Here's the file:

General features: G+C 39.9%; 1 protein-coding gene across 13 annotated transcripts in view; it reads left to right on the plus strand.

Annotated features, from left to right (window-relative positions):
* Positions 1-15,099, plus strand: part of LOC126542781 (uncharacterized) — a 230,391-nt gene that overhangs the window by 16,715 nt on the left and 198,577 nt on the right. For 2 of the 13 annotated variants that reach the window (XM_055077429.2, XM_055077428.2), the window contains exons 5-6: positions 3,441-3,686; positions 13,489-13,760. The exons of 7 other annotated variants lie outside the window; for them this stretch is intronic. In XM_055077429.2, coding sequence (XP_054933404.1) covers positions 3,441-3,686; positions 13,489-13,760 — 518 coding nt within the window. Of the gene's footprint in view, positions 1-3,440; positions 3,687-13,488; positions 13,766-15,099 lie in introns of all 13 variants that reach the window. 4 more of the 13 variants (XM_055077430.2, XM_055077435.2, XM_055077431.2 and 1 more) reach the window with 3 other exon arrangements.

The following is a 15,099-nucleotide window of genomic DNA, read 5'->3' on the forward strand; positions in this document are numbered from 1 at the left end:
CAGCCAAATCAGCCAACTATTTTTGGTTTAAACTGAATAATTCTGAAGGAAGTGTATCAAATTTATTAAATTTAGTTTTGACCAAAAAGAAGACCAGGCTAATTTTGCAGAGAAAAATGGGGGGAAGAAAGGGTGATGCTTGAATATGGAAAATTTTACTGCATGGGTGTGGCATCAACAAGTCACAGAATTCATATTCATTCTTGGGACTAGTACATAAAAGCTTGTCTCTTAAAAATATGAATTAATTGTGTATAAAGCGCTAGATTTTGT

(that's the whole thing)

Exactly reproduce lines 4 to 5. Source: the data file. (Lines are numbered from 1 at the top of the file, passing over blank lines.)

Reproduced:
The following is a 15,099-nucleotide window of genomic DNA, read 5'->3' on the forward strand; positions in this document are numbered from 1 at the left end:
CAGCCAAATCAGCCAACTATTTTTGGTTTAAACTGAATAATTCTGAAGGAAGTGTATCAAATTTATTAAATTTAGTTTTGACCAAAAAGAAGACCAGGCTAATTTTGCAGAGAAAAATGGGGGGAAGAAAGGGTGATGCTTGAATATGGAAAATTTTACTGCATGGGTGTGGCATCAACAAGTCACAGAATTCATATTCATTCTTGGGACTAGTACATAAAAGCTTGTCTCTTAAAAATATGAATTAATTGTGTATAAAGCGCTAGATTTTGT